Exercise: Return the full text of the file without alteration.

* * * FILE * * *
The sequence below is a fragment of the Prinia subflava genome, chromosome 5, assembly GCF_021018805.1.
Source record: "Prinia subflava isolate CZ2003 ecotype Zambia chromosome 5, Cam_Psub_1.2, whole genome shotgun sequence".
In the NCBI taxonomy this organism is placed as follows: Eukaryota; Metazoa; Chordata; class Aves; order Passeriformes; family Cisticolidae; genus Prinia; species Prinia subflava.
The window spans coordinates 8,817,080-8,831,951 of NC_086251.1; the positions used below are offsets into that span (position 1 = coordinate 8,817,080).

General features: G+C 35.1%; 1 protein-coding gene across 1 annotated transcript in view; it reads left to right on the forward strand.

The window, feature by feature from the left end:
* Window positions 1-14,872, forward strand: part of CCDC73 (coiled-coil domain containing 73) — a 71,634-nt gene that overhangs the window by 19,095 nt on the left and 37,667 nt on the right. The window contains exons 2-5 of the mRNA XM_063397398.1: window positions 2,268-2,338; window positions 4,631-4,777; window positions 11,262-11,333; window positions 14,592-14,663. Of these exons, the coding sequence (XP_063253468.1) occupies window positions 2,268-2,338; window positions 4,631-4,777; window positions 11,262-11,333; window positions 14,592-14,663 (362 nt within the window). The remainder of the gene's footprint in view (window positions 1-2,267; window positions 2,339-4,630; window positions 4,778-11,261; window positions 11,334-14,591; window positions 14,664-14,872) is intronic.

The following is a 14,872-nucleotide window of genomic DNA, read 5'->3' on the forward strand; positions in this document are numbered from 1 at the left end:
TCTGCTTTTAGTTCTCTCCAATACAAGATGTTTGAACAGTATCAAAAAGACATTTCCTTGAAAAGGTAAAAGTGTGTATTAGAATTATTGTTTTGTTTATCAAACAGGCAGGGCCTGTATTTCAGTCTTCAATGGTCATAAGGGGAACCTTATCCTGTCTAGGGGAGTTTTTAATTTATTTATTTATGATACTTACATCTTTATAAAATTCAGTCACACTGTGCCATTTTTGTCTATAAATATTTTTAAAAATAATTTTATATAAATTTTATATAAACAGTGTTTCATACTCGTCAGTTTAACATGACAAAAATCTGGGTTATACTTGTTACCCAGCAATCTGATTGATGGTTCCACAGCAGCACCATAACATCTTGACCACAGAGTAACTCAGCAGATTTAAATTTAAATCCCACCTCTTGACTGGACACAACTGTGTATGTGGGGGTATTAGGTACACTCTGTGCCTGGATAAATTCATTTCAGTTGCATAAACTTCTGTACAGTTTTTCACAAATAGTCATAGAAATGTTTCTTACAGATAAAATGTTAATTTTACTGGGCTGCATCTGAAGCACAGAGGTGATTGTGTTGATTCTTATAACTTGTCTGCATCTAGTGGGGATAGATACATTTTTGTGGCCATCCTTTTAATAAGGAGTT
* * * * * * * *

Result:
The sequence below is a fragment of the Prinia subflava genome, chromosome 5, assembly GCF_021018805.1.
Source record: "Prinia subflava isolate CZ2003 ecotype Zambia chromosome 5, Cam_Psub_1.2, whole genome shotgun sequence".
In the NCBI taxonomy this organism is placed as follows: Eukaryota; Metazoa; Chordata; class Aves; order Passeriformes; family Cisticolidae; genus Prinia; species Prinia subflava.
The window spans coordinates 8,817,080-8,831,951 of NC_086251.1; the positions used below are offsets into that span (position 1 = coordinate 8,817,080).

General features: G+C 35.1%; 1 protein-coding gene across 1 annotated transcript in view; it reads left to right on the forward strand.

The window, feature by feature from the left end:
* Window positions 1-14,872, forward strand: part of CCDC73 (coiled-coil domain containing 73) — a 71,634-nt gene that overhangs the window by 19,095 nt on the left and 37,667 nt on the right. The window contains exons 2-5 of the mRNA XM_063397398.1: window positions 2,268-2,338; window positions 4,631-4,777; window positions 11,262-11,333; window positions 14,592-14,663. Of these exons, the coding sequence (XP_063253468.1) occupies window positions 2,268-2,338; window positions 4,631-4,777; window positions 11,262-11,333; window positions 14,592-14,663 (362 nt within the window). The remainder of the gene's footprint in view (window positions 1-2,267; window positions 2,339-4,630; window positions 4,778-11,261; window positions 11,334-14,591; window positions 14,664-14,872) is intronic.

The following is a 14,872-nucleotide window of genomic DNA, read 5'->3' on the forward strand; positions in this document are numbered from 1 at the left end:
TCTGCTTTTAGTTCTCTCCAATACAAGATGTTTGAACAGTATCAAAAAGACATTTCCTTGAAAAGGTAAAAGTGTGTATTAGAATTATTGTTTTGTTTATCAAACAGGCAGGGCCTGTATTTCAGTCTTCAATGGTCATAAGGGGAACCTTATCCTGTCTAGGGGAGTTTTTAATTTATTTATTTATGATACTTACATCTTTATAAAATTCAGTCACACTGTGCCATTTTTGTCTATAAATATTTTTAAAAATAATTTTATATAAATTTTATATAAACAGTGTTTCATACTCGTCAGTTTAACATGACAAAAATCTGGGTTATACTTGTTACCCAGCAATCTGATTGATGGTTCCACAGCAGCACCATAACATCTTGACCACAGAGTAACTCAGCAGATTTAAATTTAAATCCCACCTCTTGACTGGACACAACTGTGTATGTGGGGGTATTAGGTACACTCTGTGCCTGGATAAATTCATTTCAGTTGCATAAACTTCTGTACAGTTTTTCACAAATAGTCATAGAAATGTTTCTTACAGATAAAATGTTAATTTTACTGGGCTGCATCTGAAGCACAGAGGTGATTGTGTTGATTCTTATAACTTGTCTGCATCTAGTGGGGATAGATACATTTTTGTGGCCATCCTTTTAATAAGGAGTT